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Pediatrics:Chlamydia, Sickle Cell Anemia and Stroke Risk - Ancillary to STOP II

This study has been completed.
Information provided by:
National Heart, Lung, and Blood Institute (NHLBI) Identifier:
First received: May 16, 2002
Last updated: July 28, 2016
Last verified: January 2008
To establish a link among Chlamydia infection, sickle cell anemia, and stroke risk.

Blood Disease Anemia, Sickle Cell Chlamydia Infections Cerebrovascular Accident

Study Type: Observational
Study Design: Time Perspective: Retrospective

Resource links provided by NLM:

Further study details as provided by National Heart, Lung, and Blood Institute (NHLBI):

Study Start Date: July 2004
Study Completion Date: June 2006
Primary Completion Date: June 2006 (Final data collection date for primary outcome measure)
Detailed Description:


Infection with Chlamydia pneumoniae (C. pneumoniae) is associated with an increased risk of cerebrovascular disease in the general population. Children with sickle cell anemia (SCA) are 200 times more likely to have cerebrovascular disease than normal children and are known to have an altered immune response to many infectious pathogens. C. pneumoniae is the leading infectious cause of acute chest syndrome which, interestingly, is a well- established risk factor for stroke in children with SCA. Preliminary data indicates that SCA patients with magnetic resonance imaging (MRI)-documented cerebral infarction are 12 times more likely to have C. pneumoniae infection than SCA patients with normal MRI scans. The investigators hypothesize that SCA patients have an abnormal immune response to C. pneumoniae that results in persistent infection which, in turn, triggers the development of cerebrovascular disease. Sickle cell anemia patients with an elevated velocity on transcranial doppler ultrasound (TCD) are known to be at high risk to develop stroke and an elevated TCD likely reflects underlying vascular disease. In addition, the Stroke Prevention in Sickle Cell Anemia Trial (STOP) demonstrated that almost 40 percent of children with an elevated TCD have evidence of cerebral infarction on MRI. Children with abnormal TCDs are, therefore, an appropriate population to investigate an association between cerebrovascular disease and C. pneumoniae infection.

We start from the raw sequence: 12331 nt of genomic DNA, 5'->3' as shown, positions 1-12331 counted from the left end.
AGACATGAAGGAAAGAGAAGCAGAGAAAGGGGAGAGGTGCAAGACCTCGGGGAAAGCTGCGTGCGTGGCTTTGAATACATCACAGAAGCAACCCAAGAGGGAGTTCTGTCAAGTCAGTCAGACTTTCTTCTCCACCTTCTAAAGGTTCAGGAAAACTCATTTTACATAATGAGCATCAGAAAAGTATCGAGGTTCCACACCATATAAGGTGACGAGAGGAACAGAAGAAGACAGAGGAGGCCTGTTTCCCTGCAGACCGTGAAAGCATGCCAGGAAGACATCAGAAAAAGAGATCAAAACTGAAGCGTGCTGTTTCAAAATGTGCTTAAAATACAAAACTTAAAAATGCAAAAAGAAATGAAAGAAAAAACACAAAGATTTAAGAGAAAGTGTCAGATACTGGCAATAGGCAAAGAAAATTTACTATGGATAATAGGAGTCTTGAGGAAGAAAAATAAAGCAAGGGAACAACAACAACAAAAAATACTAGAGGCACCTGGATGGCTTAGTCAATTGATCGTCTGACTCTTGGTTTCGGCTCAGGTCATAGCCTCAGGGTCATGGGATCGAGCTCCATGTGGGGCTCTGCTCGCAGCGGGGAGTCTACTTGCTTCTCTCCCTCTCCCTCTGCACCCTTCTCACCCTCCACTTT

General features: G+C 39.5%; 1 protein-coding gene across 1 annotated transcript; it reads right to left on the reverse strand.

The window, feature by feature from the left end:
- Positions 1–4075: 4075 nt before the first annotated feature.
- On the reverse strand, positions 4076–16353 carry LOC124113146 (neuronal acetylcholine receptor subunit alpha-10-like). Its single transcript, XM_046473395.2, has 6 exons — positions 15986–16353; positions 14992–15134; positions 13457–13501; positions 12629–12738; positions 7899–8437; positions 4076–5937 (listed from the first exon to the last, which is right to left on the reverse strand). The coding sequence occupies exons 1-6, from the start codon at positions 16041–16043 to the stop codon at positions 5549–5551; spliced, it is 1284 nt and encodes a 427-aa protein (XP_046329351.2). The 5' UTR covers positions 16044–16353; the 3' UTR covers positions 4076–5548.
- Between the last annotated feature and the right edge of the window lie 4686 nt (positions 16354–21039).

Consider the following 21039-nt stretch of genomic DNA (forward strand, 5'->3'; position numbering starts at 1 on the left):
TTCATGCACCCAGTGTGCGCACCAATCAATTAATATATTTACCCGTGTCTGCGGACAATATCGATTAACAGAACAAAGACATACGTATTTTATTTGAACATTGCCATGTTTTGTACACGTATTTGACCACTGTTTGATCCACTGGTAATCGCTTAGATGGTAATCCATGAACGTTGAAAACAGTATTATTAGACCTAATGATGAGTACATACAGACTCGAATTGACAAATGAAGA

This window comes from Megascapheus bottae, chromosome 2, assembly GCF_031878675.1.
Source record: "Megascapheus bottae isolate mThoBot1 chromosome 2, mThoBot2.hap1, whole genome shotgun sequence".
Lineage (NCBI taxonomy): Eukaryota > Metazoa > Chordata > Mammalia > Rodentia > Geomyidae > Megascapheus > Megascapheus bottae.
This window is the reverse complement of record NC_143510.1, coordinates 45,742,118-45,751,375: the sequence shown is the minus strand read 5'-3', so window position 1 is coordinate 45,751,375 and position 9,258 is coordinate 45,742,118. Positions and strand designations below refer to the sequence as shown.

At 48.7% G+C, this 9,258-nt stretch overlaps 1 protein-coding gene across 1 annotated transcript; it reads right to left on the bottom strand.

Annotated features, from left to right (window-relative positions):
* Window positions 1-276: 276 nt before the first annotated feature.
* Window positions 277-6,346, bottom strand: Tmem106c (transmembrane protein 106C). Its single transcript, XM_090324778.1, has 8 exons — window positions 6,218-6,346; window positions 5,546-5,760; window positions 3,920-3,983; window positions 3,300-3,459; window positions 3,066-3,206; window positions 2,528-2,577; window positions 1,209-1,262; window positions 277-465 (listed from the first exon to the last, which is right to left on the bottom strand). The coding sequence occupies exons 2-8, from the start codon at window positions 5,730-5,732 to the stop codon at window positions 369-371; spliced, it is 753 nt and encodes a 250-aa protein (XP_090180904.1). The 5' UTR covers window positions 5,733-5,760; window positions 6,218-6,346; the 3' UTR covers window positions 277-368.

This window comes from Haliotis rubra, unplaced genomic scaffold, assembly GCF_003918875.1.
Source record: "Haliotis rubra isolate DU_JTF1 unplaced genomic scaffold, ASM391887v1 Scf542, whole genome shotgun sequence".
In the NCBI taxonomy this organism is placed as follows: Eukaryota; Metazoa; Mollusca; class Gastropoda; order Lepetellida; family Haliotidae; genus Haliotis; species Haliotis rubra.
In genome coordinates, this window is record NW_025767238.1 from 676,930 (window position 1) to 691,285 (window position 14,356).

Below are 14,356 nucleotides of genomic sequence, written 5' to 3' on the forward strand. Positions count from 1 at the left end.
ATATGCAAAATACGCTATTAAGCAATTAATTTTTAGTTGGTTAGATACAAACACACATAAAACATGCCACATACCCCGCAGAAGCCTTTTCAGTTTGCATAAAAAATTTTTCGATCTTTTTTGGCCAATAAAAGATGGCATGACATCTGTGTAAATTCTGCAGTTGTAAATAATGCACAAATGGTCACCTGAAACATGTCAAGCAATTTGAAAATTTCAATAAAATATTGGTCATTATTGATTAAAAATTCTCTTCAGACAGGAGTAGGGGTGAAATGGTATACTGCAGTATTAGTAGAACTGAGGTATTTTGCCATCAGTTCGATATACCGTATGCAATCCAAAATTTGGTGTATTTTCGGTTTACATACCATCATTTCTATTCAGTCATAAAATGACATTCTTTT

The study is in response to an initiative on Ancillary Studies in Heart, Lung, and Blood Disease Trials released in June, 2000.


The study is ancillary to the STOP II clinical trial. The intent is: 1) To determine if C. pneumoniae infection is associated with cerebral infarction in children with SCA; 2) To characterize the immunological response to C. pneumoniae infection in patients with SCA. Establishing a link between C.pneumoniae infection and cerebral infarction will open the door to novel, less toxic approaches to the treatment and prevention of stroke in SCA, including antibiotics and vaccines.


Ages Eligible for Study:   up to 100 Years   (Child, Adult, Senior)
Sexes Eligible for Study:   All
Accepts Healthy Volunteers:   No
No eligibility criteria
  Contacts and Locations
Choosing to participate in a study is an important personal decision. Talk with your doctor and family members or friends about deciding to join a study. To learn more about this study, you or your doctor may contact the study research staff using the Contacts provided below. For general information, see Learn About Clinical Studies.

Please refer to this study by its identifier: NCT00037388

Sponsors and Collaborators
National Heart, Lung, and Blood Institute (NHLBI)
OverallOfficial: Lori Styles Children's Hospital & Research Center Oakland
  More Information Identifier: NCT00037388     History of Changes
Other Study ID Numbers: 1167
R01HL069114 ( U.S. NIH Grant/Contract )
Study First Received: May 16, 2002
Last Updated: July 28, 2016

Additional relevant MeSH terms:
Chlamydia Infections
Anemia, Sickle Cell
Hematologic Diseases
Cerebrovascular Disorders
Brain Diseases
Central Nervous System Diseases
Nervous System Diseases
Vascular Diseases
Cardiovascular Diseases
Chlamydiaceae Infections
Gram-Negative Bacterial Infections
Bacterial Infections
Sexually Transmitted Diseases, Bacterial
Sexually Transmitted Diseases
Genital Diseases, Male
Genital Diseases, Female
Anemia, Hemolytic, Congenital
Anemia, Hemolytic
Genetic Diseases, Inborn processed this record on September 20, 2017